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5 min read

How to write an engaging email to attract graduate candidates

An engaging email can encourage more candidates to apply for a role. Discover how to improve the open and engagement rates of your graduate recruitment emails.

According to Campaign Monitor’s Email Marketing Benchmarks 2020 report, the average email open rate is 17.80%. So, for every one hundred emails a recruiter sends, less than 18 will be opened, never mind read all the way through.

However, for recruiters looking to attract Gen Z, email can be a powerful tool. Research shows that 66.9% of Gen Z receive 20 emails or less a day. As such, there’s less competition for messages to get through than there might be on other digital platforms.

Let’s take a closer look  at how email can be used to attract graduates:

The email subject line

The first thing to consider when writing an email subject line is the length. Today’s tech savvy graduates are likely to check their emails on their mobile device, so brevity is best. According to a study by Marketo, a four-word subject line produces the highest open rate of 18.26%. Similarly, Mailchimp recommends a subject line should be no more than 9 words and 60 characters.

Clarity is also important. In recruitment, a simple, straightforward subject line is more effective than a clever one. Recruiters should aim to communicate the job role and the fact that applications are open. For example:

‘Chartered accountant (graduate): apply’

It’s important to ensure that emails don’t end up in candidates’ spam folders. Try to avoid subject lines that use the word ‘free’, mention money, or sound too good to be true. Likewise, adding ‘RE:’ or ‘FWD:’ in front of your subject line might grab a candidate’s attention initially, but it’ll likely end up being deleted, unread.

Explain the benefits of the opportunity

Even the most well-written job description can fail to encourage action if the email doesn’t address ‘WIIFM’, in other words, what’s in it for me?

Highlighting the unique benefits of a job can turn the heads of even the most passive candidates if they believe they’d gain more from a job elsewhere. Recruiters should therefore aim to highlight the unique selling points of a role. For example, perhaps a role provides the option for remote working, learning and development opportunities, or offers a distinct company culture? By drawing attention to what the candidate will gain from applying, the engagement rate will generally increase.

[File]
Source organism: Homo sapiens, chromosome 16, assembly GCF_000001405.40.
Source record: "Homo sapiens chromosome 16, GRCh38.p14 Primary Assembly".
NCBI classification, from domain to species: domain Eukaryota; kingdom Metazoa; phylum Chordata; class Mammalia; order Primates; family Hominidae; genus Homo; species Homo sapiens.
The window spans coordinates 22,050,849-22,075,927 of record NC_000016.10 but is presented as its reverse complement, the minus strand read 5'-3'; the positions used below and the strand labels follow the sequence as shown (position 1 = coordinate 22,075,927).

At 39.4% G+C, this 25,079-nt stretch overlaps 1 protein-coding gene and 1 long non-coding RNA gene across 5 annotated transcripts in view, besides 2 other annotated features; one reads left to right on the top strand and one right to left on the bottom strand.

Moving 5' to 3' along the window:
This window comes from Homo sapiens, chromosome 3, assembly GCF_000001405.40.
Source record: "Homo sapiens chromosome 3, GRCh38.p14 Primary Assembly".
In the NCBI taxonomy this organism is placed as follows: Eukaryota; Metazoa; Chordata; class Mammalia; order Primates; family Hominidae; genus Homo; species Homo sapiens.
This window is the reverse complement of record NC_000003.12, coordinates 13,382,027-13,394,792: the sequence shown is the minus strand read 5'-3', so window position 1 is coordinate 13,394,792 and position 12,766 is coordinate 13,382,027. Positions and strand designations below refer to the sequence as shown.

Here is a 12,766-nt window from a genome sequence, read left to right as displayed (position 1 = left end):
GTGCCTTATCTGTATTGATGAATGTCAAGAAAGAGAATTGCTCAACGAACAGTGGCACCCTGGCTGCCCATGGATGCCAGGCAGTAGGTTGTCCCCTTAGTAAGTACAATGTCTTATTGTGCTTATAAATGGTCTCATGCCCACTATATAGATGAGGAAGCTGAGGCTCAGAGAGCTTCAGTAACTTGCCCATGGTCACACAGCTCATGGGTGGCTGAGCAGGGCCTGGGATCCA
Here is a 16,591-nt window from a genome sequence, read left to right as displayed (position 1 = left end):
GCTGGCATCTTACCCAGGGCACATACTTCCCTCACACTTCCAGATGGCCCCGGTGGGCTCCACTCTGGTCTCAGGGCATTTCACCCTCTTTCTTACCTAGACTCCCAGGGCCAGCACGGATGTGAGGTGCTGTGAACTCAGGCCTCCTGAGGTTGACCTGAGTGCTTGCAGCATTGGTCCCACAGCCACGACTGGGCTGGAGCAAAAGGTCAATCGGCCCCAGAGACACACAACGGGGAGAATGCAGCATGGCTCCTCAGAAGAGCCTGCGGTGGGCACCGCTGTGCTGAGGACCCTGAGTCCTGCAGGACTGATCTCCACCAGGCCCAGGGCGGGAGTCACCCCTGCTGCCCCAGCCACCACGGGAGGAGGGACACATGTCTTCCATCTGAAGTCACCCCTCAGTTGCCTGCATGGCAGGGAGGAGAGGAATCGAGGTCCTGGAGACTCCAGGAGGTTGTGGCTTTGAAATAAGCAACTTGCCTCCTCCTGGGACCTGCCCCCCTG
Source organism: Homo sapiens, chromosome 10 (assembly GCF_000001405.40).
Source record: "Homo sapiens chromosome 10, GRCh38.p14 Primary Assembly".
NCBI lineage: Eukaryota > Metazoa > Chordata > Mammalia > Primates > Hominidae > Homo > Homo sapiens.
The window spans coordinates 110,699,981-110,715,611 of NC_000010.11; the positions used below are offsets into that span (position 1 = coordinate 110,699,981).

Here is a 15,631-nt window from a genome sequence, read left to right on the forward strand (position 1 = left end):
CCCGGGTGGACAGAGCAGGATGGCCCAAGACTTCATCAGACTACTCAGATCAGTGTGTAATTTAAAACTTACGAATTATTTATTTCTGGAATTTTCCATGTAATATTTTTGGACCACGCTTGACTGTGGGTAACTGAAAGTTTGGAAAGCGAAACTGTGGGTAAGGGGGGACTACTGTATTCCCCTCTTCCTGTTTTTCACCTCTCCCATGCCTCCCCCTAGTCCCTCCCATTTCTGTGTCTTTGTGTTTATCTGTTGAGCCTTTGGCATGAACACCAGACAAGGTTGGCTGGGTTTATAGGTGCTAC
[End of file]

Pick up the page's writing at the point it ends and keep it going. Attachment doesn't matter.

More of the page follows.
Case in point, Milkround’s Candidate Compass Report 2020 finds that over half of students and graduates see career progression and learning and development opportunities as key factors in attracting them to job opportunities.

Make the email personal

Once the email subject line has sparked their interest, the body copy should aim to hold their attention. According to Experian’s Email Data Quality Trends report, 50% of companies feel they can increase interaction within email by increasing personalisation.

For example, personalising the recipient’s name in the opening line can encourage them to read further to the first paragraph. Inserting a reference that they’ll identify with can also grab their attention as they scan the body copy. For example, if the opportunity is in Bristol, try personalising the text to include a sentence like:

‘As a graduate in [insert city name], you might be interested in this new opportunity as a chartered accountant in the city.’

Recruiters should also personalise the body with some indirect flattery. For example:

‘We’re looking for a candidate with an impressive CV and we believe you’d be a good fit for the role’.

Find the right tone of voice

Sometimes it’s not what you say, but how you say it that draws a candidate’s attention. Recruiters should consider what tone of voice would best engage a target candidate.

For example, an email to engage a chartered accountant might have a straightforward, concise and professional tone of voice, as is the nature of the sector. Whereas an email advertising a role in sports might have a more dynamic, energetic tone of voice to reflect the personality traits of ideal candidates.

In order to attract a diverse graduate audience, it’s important to ensure that the tone of the email isn’t bias towards any gender. Tools like Totaljobs Gender Bias Decoder can help ensure that the tone of emails remains neutral. Similarly, Milkround’s own Jargon Decoder tool can help ensure that the language used in emails and job descriptions is clear and concise to attract more candidates.

Include a call to action

One of the most important elements of writing an engaging email is to include a call to action. According to marketing company, WordStream, emails with a single call-to-action increase clicks by 371%. For recruiters who send dozens of emails a day, it can be all too easy to assume that the recipient knows what action you want them to take.

Every recruitment email should have a call to action at the end that clearly instructs the candidate to do something. In most cases, the call to action will be for them to apply to the role, whether by sending a CV or completing an application form.

It’s also a good idea to encourage candidates to get in touch if they have any questions. Knowing that they can make contact before committing to applying can boost engagement and ultimately increase the number of applications received.

Milkround are here to ensure that your email campaigns are reaching the right students and graduates. We have dedicated design experts who build innovative and eye-catching emails. Get in touch today to start attracting your future talent.